365 Wrestling, Day 22: Jumbo Tsuruta & Great Kabuki vs. Michael Hayes & Terry Gordy (All Japan, 1/22/84)

365 Wrestling, Day 22: Jumbo Tsuruta & Great Kabuki vs. Michael Hayes & Terry Gordy (All Japan, 1/22/84)

365 matches in 365 days, each from that specific date on the calendar? Challenge accepted. Welcome to 365 Wrestling.

The project continues! And it’s not just about watching some good wrestling I haven’t seen yet, which, ya know … *gestures in the direction of the index of posts to date* … but also seeing matchups I haven’t seen. The more esoteric, the better! So when I saw that, on a day in Japan in 1984, Jumbo Tsuruta and Great Kabuki went against the Fabulous Freebirds, I thought that was definitely a match I needed to see.

The Context

Tsuruta is one of the biggest stars in Japanese wrestling of the modern era and he was a top talent for All Japan for more than a decade, including unifying the Pacific Wrestling Federation, NWA United National, and NWA International Heavyweight titles to become the first Triple Crown Champion in AJPW history. At the time of this match, Tsuruta is currently sans title, and about a month away from half of the NWA International tag champs with Tenryu. He’s also just a couple of days away from defeating Nick Bockwinkel to become AWA World Champion.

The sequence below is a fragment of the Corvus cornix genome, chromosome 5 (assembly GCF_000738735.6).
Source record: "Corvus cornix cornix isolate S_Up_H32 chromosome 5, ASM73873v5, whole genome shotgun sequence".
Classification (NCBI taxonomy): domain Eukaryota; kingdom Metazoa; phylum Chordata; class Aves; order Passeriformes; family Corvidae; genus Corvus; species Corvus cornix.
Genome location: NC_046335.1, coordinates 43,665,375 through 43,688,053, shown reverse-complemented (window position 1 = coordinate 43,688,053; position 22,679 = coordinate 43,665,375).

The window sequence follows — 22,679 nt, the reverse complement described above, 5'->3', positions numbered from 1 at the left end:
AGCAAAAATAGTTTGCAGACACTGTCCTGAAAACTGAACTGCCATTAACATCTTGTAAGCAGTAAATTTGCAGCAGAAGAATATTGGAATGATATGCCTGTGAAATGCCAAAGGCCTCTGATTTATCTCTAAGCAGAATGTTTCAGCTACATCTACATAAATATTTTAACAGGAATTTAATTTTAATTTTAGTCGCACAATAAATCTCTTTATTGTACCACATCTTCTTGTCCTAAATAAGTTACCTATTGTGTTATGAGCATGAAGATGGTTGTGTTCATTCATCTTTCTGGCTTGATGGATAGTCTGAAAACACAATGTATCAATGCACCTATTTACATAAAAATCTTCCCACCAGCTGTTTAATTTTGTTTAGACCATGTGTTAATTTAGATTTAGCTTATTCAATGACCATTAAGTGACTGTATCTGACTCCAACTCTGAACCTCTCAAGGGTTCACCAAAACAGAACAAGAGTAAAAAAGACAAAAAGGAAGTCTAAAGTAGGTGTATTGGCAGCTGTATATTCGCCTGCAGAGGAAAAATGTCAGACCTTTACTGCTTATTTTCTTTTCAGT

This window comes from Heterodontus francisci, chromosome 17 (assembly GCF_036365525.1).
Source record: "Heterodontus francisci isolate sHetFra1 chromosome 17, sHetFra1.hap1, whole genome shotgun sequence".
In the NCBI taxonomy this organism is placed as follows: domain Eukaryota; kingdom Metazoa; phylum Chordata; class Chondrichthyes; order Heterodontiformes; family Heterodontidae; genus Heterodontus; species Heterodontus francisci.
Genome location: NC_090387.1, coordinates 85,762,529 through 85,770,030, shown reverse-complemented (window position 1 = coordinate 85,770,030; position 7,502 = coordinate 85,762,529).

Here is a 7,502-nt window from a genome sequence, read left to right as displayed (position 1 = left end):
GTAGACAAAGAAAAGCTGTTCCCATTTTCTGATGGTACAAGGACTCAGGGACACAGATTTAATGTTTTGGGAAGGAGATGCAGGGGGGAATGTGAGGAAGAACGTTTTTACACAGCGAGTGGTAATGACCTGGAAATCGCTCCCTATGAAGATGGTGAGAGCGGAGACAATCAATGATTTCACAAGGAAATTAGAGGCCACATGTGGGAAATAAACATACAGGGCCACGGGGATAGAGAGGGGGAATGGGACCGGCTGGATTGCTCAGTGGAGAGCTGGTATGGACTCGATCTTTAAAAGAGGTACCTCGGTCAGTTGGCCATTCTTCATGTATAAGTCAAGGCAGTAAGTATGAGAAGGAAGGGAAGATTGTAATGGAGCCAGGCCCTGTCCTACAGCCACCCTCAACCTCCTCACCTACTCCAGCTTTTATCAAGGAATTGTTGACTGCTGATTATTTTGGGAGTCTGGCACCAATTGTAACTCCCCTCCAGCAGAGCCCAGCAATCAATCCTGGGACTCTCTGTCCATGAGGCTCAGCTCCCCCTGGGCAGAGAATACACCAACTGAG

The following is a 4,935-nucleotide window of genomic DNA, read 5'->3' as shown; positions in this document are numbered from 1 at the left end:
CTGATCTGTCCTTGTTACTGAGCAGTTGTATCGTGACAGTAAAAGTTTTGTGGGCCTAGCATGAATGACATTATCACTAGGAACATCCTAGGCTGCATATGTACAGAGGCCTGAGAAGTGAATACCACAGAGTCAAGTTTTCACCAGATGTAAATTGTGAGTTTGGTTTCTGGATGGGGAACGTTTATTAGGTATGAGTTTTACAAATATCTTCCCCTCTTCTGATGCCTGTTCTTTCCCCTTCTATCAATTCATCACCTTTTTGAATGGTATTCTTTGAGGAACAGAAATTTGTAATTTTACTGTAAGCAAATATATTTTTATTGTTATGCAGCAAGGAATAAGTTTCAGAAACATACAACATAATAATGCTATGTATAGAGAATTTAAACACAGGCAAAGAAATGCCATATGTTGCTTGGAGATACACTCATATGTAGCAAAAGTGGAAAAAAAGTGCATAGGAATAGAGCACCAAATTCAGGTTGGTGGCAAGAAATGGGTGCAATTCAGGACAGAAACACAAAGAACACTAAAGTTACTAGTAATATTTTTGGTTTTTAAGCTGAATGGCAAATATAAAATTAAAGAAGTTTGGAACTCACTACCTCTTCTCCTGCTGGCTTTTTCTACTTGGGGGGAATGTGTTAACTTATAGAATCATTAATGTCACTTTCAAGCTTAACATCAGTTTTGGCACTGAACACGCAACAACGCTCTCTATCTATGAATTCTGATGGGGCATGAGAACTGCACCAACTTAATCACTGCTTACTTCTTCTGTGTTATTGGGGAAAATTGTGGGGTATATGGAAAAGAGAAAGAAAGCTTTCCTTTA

You probably know Kabuki for his work stateside, making his way around the territorial circuit in the 1980s. He was also the first wrestler to my knowledge to make use of the “Asian mist” in the ring, usually blowing it onto his hands, as depicted in the picture with this article.

Then there’s Hayes and Gordy, who at this point are nearly two years into their wild and wooly blood feud with the Von Erichs in World Class as two-thirds of the Fabulous Freebirds. The Freebirds actually lost a Loser Leaves Town match to the Von Erichs on Christmas night, and then spent most of January on this tour of Japan before returning to Texas.

The Match

I’ve always enjoyed Kabuki, who I’m most familiar with from his run in World Class. Watching some old WCCW episodes and matches recently gave me a new appreciation for Kabuki, especially during matches with Kevin Von Erich where they just beat the hell out of each other on every meeting. Kabuki had a few forays as a fan favorite in Texas but spent most of his time on the rulebreaker side of the fence. So get ready for some cognitive disconnect in this match, as the All Japan crowd treats him like a returning conquering hero.